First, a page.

With the right plan and the right discipline, you can get seriously shredded in just 28 days.Read article
If you have ever watched a basketball pickup game or a college or NBA game, it is easy to marvel at the players’ athleticism as they jump out of the gym and change direction at the drop of a hat. Some with blessed genetics can do this, and some can do it at a high level, but I will most certainly bet that your favorite player incorporates strength training in their workout for basketball players.
There was a train of thought that basketball didn’t need strength training in the fear of getting too big and bulky and slowing them down. When you have most of the tools to be a good basketball player without strength training, why would they bother? They’d go and play more basketball and not give the weight room a second thought except for biceps curls.
But with the rise of the modern NBA with athletic and strong basketball players, you will get left behind if you don’t strength train along with practice. Muscles, bodying, and overpowering your opponent shouldn’t be the only reason for strength training, but it’s a start.
Including strength training exercises in the workout for basketball players is critical because it impacts and improves various skills needed to be a top player, including jumping power, speed, change of direction, and conditioning.
“Basketball players play a very dynamic and agile sport. Players will start in their youth/adolescent years and play all year with their school and club teams, which places a sizeable elastic stress on their connective tissues like tendons and ligaments,” explains Plascencia.
Is strength training excellent for basketball injury reduction? You bet your bottom dollar. But here are three critical performance factors that strength training improves.
Basketball is a plyometric sport, and it’s all about jumping power and the repeatability to do it again. The higher a player can jump, the better the chance of a highlight reel dunk or skying for a rebound. Not only once but again and again. A jumping or plyometric program is essential, but having a strength base makes this all possible. The stronger you are, the bigger your potential to express power and not get hurt doing it.
Basketball is a fast-paced forth game that requires quick direction changes because of the end-to-end action and the ability to get around the opponent. Stopping on a dime and the speed and quickness needed to evade opponents and score is made better by strength training. The better a player can absorb force, stop, and change direction on a dime, the need stronger muscles and connective tissues to make this happen, explains Plascencia.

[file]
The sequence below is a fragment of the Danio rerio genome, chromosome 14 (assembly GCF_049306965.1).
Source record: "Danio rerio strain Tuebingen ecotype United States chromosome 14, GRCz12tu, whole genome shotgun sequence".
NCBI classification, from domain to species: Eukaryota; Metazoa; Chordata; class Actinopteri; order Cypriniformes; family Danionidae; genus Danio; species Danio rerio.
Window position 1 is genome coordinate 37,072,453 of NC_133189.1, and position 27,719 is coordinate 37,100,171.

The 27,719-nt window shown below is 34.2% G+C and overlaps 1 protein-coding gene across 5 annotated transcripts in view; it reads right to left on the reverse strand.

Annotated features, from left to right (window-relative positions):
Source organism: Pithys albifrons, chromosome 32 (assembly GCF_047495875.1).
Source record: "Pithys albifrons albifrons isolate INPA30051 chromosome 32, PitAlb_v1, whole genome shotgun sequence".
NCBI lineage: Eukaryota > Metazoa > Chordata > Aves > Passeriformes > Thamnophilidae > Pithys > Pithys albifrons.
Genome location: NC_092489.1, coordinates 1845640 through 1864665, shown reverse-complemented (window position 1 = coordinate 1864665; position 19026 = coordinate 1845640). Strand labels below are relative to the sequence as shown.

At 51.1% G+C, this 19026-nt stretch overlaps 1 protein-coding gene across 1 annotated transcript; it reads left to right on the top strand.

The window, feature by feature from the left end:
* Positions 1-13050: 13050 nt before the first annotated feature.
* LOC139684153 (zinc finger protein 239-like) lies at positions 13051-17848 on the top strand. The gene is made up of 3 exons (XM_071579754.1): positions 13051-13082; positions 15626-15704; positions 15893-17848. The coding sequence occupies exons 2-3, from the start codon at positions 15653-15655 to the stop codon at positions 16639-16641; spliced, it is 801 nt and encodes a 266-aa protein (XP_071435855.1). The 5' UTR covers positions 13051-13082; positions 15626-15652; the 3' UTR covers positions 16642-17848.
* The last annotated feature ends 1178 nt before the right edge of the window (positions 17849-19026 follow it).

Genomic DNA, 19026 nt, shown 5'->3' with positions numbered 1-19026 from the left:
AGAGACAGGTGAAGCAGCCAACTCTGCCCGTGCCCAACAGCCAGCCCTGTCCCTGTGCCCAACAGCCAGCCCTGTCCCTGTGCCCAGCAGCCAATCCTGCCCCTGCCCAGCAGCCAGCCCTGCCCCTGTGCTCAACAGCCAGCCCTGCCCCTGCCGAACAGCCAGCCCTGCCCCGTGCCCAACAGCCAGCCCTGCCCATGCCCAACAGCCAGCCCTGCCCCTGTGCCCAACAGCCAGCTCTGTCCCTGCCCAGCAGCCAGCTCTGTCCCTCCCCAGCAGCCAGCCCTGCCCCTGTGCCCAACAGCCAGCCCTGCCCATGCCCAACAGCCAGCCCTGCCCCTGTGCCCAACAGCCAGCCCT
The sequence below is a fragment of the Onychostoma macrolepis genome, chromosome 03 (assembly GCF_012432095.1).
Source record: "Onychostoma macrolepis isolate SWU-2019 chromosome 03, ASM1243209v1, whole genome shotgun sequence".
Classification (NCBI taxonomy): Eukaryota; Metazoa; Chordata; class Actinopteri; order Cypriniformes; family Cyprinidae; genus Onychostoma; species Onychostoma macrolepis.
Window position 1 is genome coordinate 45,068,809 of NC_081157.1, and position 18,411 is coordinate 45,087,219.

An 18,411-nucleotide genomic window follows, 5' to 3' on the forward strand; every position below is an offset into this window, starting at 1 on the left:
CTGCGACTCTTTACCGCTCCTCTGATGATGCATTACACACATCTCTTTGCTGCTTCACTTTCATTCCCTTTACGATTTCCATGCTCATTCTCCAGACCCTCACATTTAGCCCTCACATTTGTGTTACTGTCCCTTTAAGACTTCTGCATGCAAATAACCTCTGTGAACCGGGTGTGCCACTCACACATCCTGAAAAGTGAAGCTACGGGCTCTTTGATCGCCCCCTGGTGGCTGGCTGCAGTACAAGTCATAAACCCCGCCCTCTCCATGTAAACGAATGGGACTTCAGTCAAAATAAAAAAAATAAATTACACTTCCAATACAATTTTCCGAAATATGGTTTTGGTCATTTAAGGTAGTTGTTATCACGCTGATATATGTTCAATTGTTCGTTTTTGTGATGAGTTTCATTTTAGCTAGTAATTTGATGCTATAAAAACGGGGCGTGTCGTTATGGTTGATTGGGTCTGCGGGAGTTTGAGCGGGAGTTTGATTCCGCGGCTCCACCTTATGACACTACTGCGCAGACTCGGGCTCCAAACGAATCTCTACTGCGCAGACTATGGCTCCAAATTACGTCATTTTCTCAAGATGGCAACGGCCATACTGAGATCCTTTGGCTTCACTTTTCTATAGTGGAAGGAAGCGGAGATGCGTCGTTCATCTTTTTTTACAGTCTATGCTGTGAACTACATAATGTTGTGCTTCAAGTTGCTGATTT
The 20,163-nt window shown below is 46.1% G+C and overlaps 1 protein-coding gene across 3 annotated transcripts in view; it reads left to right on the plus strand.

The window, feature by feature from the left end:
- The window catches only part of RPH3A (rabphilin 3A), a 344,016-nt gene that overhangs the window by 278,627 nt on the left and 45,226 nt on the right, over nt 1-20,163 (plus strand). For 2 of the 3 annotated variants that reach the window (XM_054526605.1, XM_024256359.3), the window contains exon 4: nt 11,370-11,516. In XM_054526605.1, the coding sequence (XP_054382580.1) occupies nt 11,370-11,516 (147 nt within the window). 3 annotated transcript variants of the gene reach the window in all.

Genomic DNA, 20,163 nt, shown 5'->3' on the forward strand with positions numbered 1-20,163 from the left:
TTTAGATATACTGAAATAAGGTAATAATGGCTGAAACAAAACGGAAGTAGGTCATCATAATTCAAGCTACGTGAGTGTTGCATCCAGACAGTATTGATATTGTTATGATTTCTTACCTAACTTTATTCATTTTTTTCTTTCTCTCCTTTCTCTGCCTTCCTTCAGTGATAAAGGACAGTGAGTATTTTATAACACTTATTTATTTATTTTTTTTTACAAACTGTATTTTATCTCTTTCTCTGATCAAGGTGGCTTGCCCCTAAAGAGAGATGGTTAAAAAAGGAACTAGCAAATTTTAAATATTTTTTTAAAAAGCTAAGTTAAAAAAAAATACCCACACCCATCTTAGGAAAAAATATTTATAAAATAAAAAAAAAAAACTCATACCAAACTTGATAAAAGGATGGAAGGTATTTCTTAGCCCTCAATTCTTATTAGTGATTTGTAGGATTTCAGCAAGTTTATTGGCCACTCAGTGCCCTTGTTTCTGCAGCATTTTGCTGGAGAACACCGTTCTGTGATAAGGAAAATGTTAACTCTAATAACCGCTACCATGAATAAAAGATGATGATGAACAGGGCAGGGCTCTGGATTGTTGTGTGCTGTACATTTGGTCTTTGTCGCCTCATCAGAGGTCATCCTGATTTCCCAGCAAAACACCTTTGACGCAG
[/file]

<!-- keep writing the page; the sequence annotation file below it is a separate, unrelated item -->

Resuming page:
“From an improved output perspective, by progressively dosing strength training into their weekly routine, athletes can produce more force into the ground, which will help drive power outputs on the court.”
A well-programmed strength-training program also improves leg strength, leading to faster sprints on-court. The bottom line is that even one blessed with great genetics and strength training will improve them, and Lebron James is exhibit A.
If you don’t have any gas in the tank, you will not last long on the basketball court. Many players think playing basketball is a great way to get in shape. Still, it’s better if you are conditioned in the beginning. If you have watched a 4th quarter comeback when one team overruns another, you’ll know how important being conditioned and having great stamina is.
Conditioning drills combined with strength training, especially high-intensity interval training (HIIT) kind, will improve cardiovascular and muscular endurance and prepare you for basketball’s rigors and that’s exactly what you should be looking for in your workout for basketball players.
“For all this constant fast-tempo pulling on the muscle-tendon unit (ligaments and tendons), basketball players must expose themselves to heavier, slower forms of stress in max effort and dynamic strength training. This slower form of force production allows the tendon to “stiffen” and “shorten/tighten up, ” allowing the tendon unit to stay resilient for years. I love having phases of max effort, heavy strength training with lunges, trap bar deadlifts, and RDLS. Then, I will progressively shift into a more dynamic training effort where we are attempting to move weights at a moderate intensity but extremely fast and with a high intent to move quickly.” says Plascencia.
A1. Trap Bar DL – 5 x 3 reps – (80-85% RM)
A2. Band pull-aparts x 12 reps
Rest 2 min b/w rounds
B1. SA DB Lateral Box Step Up – 3 x 6 reps.
B2. Nordic Proximal Curls – 3 x 5x
Rest 60s b/w rounds
C1. Heavy Sled Push x 30 steps – 3 sets
C2. SA Suitcase Staggered RDLs 3 x 8 each Leg
Rest 60s. B/W rounds